logged in. If they had 100 page views but spent under a second on a page that also tells

us something -- we need all the data to form an idea of what the student is doing. I agree

that just total time or time on that day is not enough on its own.


>>> On 5/1/2015 at 9:11 AM, in message

<105-4330-3-2160-1430485816256.jive.jivemailuser@>, chofer

Community Team
Community Team

This has been a perennial conversation connected with every LMS I have used over the years.  Some give better data than others.  I would agree with all of you that looking at time on page, number of page views per hour, etc is not a silver bullet that should used as a solitary measure but more by looking at all the data you have access you can often get a more general sense of how a student is doing, how much time spent on task compared to peers, etc.

I'm wondering with respect to this link of inquiry, what opportunities Canvas Studio: Hosted data service​ will bring?

Community Coach
Community Coach

"So if a student spent 9 hours on a page... they most likely left the computer on while logged in. If they had 100 page views but spent under a second on a page that also tells us something." - YES! I totally agree!

Community Team
Community Team

I've watched students in labs doing just that - sitting reading a text book while occasionally looking up to click around in the course just to generate hits.  True story!

Community Coach
Community Coach

A few years ago we had mandated online ethics training for all state employees. I've taken a few ethics courses and have high reading comprehension, so I was able to complete the training pretty quickly with a 100% the first time through. Afterwards I got a letter in the mail stating I was not in compliance because I didn't take long enough to go through the training. They made me go back through the training and this time I had to literally watch the clock and make sure I was sitting on each page long enough for the numbers to show I adequately reviewed the content before moving to the next page. So no, I'm not a big fan of focusing on time spent doing something equaling quality of learning/understanding. Smiley Wink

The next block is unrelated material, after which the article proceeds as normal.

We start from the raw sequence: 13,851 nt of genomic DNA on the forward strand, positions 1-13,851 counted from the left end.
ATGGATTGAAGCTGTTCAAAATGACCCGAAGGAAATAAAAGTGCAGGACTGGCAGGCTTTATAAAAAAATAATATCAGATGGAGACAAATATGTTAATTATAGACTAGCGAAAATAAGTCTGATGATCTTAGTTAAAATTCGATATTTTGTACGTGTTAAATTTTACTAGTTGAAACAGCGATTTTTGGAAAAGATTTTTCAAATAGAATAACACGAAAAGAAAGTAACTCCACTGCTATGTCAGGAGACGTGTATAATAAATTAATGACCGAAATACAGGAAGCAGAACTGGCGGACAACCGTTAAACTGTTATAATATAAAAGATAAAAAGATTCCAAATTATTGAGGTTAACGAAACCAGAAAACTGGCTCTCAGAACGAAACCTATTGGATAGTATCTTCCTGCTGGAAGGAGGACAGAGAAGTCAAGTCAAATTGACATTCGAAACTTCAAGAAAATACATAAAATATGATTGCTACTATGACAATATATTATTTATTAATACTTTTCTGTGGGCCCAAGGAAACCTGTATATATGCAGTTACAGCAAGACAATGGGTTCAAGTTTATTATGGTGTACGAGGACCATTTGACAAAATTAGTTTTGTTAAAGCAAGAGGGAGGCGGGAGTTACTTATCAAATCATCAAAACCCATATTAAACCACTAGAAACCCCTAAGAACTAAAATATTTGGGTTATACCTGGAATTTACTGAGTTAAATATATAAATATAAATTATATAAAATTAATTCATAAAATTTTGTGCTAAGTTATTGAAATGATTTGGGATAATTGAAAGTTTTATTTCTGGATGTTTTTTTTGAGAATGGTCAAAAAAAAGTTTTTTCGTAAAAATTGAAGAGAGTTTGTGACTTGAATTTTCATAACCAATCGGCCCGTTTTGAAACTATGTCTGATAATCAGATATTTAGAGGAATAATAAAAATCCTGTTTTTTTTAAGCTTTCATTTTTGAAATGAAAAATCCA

Community Team
Community Team

That? is lame.

Community Member

Kona, I do agree that time spent does not necessarily equate with learning. However there

are some programs where x number of hours are required and it must be documented. If the

course is face to face the students must sign in and stay for the entire time and sign out

thus earning the hours. If online you get situations like yours where a certain amount of

time spent is required.

Also in general, I personally do not equate more time spent equally more stuff learned.

But when I look at a low grade earned on a test and then see that the student spent 30

minutes in the course including taking the test... I am not surprise about the low grade.

It is clear that the student quickly clicked through the material and most likely made no

attempt to read the text. If this student were to ask for help, my first suggestion would

be to actually spend time with the material.

How you use the information (log time, or detailed log report, or time spent on each

page) will depend on your situation. But it is really handy to have that information.


>>> On 5/1/2015 at 12:59 PM, in message

<105-4366-3-2204-1430499516886.jive.jivemailuser@>, kona